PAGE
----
Waterman, Moore and Kaufman, Circuit Judges.
This is an appeal from an order and judgment granting defendants-appellees' motion for summary judgment and denying plaintiff-appellant's cross-motion for the same relief, under Rules 12 and 56 of the Federal Rules of Civil Procedure. The District Court memorandum and order is reported in 309 F. Supp. 785 (E.D.N.Y.1970).
Appellant Taylor commenced this action under the Civil Rights and Declaratory Judgment Acts, 42 U.S.C. § 1983, 28 U.S.C. §§ 1343, 2201, seeking a declaratory judgment to test the constitutionality of his dismissal by the New York City Transit Authority (Authority) and an injunction to nullify his dismissal and to require his reinstatement with back pay. We assume, without discussion, that there is jurisdiction. See Eisen v. Eastman, 421 F.2d 560, 563-565 (2d Cir. 1969); cf. Gold v. Lomenzo, 425 F.2d 959, 961 (2d Cir. 1970).
The principal question presented for decision to this court is whether a collateral attack on federal constitutional grounds should be permitted against exhaustively litigated and ostensibly final state administrative and judicial determinations of the merits of Taylor's case. For the reasons stated below, we affirm the decision of the district court.
The facts in this case are not in dispute. On July 15, 1962, appellant, an Authority Road Car Inspector then off duty, was involved in an altercation in which he was implicated in an assault with a gun upon a stranger. He was arrested, but criminal charges were subsequently dropped. When the facts of his off duty behavior came to the attention of the Authority, a formal charge and specification was prepared by the office of the Authority's General Counsel which was responsible for the prosecution of dismissal actions. The charge was brought pursuant to the agency's rules and regulations and was served together with a notice of hearing on July 30, 1962 over the name of the then General Counsel, Daniel T. Scannell (Scannell), who had been on vacation in Europe since July 10th, not to return until August 13th.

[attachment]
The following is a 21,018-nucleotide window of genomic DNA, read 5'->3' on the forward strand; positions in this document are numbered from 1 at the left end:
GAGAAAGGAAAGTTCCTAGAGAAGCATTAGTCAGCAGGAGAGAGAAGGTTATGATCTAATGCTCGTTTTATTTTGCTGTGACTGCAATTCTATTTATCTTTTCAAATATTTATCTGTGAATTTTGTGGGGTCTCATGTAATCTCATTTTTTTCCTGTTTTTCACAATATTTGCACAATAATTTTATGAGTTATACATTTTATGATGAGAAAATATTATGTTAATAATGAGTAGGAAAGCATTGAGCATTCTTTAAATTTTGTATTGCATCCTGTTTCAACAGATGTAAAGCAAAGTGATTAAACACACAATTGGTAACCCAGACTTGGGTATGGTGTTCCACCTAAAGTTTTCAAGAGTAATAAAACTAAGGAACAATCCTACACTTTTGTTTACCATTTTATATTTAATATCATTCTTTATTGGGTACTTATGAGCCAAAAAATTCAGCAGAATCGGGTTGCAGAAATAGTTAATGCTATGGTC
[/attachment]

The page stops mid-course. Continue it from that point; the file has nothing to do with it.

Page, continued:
On August 9th, a day after all criminal charges were dropped against appellant, a departmental hearing on the misconduct charge was held before a hearing referee, who sustained the charge and recommended discharge of appellant from the Authority's employ. The report containing the referee's findings and recommendation, along with a full transcript, was submitted to the Authority's Members on August 12th. On August 13th, Scannell returned from Europe, and on August 14th was appointed a Member of the Authority, succeeding a Member who resigned the same day to accept a judicial appointment. In the absence of the Authority's third Member, Scannell, on September 4th, cast the second, last and deciding vote against appellant, who was then formally notified of his dismissal. It is this "dual role" played by Scannell which appellant claims vitiates his dismissal.